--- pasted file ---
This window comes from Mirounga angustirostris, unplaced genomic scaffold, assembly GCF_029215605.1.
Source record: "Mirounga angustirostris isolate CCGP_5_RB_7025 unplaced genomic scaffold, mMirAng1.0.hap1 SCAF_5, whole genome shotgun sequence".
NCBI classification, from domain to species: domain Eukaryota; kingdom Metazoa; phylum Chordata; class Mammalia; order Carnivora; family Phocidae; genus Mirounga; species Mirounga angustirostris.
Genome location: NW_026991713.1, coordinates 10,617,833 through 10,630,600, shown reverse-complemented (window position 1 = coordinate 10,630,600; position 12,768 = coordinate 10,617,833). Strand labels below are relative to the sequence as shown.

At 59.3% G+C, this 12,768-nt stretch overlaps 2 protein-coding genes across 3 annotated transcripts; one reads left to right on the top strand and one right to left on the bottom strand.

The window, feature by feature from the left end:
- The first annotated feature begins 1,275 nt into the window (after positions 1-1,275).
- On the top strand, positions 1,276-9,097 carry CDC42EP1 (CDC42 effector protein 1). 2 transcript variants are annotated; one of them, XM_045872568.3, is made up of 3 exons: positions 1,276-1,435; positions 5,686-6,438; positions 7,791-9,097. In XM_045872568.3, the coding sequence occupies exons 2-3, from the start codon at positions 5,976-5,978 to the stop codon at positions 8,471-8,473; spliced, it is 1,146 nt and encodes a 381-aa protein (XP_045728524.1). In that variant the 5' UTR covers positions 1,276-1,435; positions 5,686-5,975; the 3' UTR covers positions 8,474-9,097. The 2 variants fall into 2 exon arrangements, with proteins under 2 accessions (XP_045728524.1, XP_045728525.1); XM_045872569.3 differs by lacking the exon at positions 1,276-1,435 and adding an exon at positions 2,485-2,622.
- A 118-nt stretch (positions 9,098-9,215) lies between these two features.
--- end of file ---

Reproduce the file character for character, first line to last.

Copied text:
This window comes from Mirounga angustirostris, unplaced genomic scaffold, assembly GCF_029215605.1.
Source record: "Mirounga angustirostris isolate CCGP_5_RB_7025 unplaced genomic scaffold, mMirAng1.0.hap1 SCAF_5, whole genome shotgun sequence".
NCBI classification, from domain to species: domain Eukaryota; kingdom Metazoa; phylum Chordata; class Mammalia; order Carnivora; family Phocidae; genus Mirounga; species Mirounga angustirostris.
Genome location: NW_026991713.1, coordinates 10,617,833 through 10,630,600, shown reverse-complemented (window position 1 = coordinate 10,630,600; position 12,768 = coordinate 10,617,833). Strand labels below are relative to the sequence as shown.

At 59.3% G+C, this 12,768-nt stretch overlaps 2 protein-coding genes across 3 annotated transcripts; one reads left to right on the top strand and one right to left on the bottom strand.

The window, feature by feature from the left end:
- The first annotated feature begins 1,275 nt into the window (after positions 1-1,275).
- On the top strand, positions 1,276-9,097 carry CDC42EP1 (CDC42 effector protein 1). 2 transcript variants are annotated; one of them, XM_045872568.3, is made up of 3 exons: positions 1,276-1,435; positions 5,686-6,438; positions 7,791-9,097. In XM_045872568.3, the coding sequence occupies exons 2-3, from the start codon at positions 5,976-5,978 to the stop codon at positions 8,471-8,473; spliced, it is 1,146 nt and encodes a 381-aa protein (XP_045728524.1). In that variant the 5' UTR covers positions 1,276-1,435; positions 5,686-5,975; the 3' UTR covers positions 8,474-9,097. The 2 variants fall into 2 exon arrangements, with proteins under 2 accessions (XP_045728524.1, XP_045728525.1); XM_045872569.3 differs by lacking the exon at positions 1,276-1,435 and adding an exon at positions 2,485-2,622.
- A 118-nt stretch (positions 9,098-9,215) lies between these two features.